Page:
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Infrastructure in Developing Countries Draws Competition

Contractors and design firms working globally are coping with rising materials and labor prices in pursuit of work in some of the world’s fastest growing markets. China and India offer some of the biggest opportunities as their governments work to beef up inadequate infrastructure that threatens to impede their red-hot economies.

Over 350 industry professionals met in Beijing, China, on April 11-12, to discuss global business methods and markets at a forum cosponsored by McGraw-Hill Construction, of which ENR is a unit, and the China International Contractors Association. They heard calls for assuming social responsibility and advice on finding and maintaining local partnerships to win work.

Bill Van Wagenen, senior program manager for CH2M Hill Cos.’ program to consolidate U.S. military bases in Korea, said managers should set standards early in negotiations with local partners for what they want to achieve as a firm after a contract has been awarded, not just for how to win the job. He said there have been growing pains for the firm’s U.S. managers as they discover cultural differences between CH2M Hill and its four Korean partners.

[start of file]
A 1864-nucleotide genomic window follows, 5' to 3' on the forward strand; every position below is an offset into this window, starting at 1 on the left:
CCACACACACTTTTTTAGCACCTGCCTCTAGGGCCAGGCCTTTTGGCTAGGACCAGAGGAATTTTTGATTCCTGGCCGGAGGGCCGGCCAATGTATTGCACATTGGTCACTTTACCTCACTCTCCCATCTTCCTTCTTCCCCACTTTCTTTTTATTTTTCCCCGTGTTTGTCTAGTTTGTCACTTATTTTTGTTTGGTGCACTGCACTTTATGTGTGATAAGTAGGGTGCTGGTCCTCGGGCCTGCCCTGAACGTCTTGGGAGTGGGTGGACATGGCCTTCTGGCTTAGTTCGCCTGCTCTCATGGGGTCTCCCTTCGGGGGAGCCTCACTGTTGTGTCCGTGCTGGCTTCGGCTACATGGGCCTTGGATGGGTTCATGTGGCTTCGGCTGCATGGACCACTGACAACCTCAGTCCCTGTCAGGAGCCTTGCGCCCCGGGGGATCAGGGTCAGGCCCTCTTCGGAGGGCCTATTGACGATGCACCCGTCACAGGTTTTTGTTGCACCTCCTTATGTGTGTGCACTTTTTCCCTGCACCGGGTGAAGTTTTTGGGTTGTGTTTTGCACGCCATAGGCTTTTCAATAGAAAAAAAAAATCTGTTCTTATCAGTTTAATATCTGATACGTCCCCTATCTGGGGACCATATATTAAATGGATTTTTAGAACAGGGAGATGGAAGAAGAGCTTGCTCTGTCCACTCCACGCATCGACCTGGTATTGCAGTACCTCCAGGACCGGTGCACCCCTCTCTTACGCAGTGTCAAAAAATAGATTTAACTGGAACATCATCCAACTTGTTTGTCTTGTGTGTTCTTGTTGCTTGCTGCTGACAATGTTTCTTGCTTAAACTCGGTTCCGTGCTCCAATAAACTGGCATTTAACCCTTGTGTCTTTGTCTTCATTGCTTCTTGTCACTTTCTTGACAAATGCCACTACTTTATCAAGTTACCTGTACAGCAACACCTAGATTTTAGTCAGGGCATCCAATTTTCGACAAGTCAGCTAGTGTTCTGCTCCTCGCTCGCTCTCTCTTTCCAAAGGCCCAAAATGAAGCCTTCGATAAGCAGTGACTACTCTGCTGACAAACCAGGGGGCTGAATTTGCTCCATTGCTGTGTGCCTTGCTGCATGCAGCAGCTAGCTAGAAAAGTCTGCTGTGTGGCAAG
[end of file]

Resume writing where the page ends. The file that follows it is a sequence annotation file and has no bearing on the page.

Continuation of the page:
“Culture often trumps best practices and even the contract,” he noted.

 In a session exploring India’s fast-growing construction market, P.R. Swarup, director general of India’s Construction Industry Development Council, said construction is the second-largest employment sector after agriculture. Speakers agreed infrastructure is the bottleneck in the Indian economy.

Govindan Sridharan, strategy advisor to GMR Infrastructure Ltd., developer of a $2.3-billion new terminal at Delhi International Airport, said the cost of labor is still cheap, but competition for skilled workers is intense. To keep workers on the Delhi airport job, Sridharan said contractors built a labor camp for 12,000 workers. “We provide food, shelter, security, shopping and movies,” he said. “Workers don’t have to commute for hours in the Delhi traffic. It’s paying off big time in retaining workers.”




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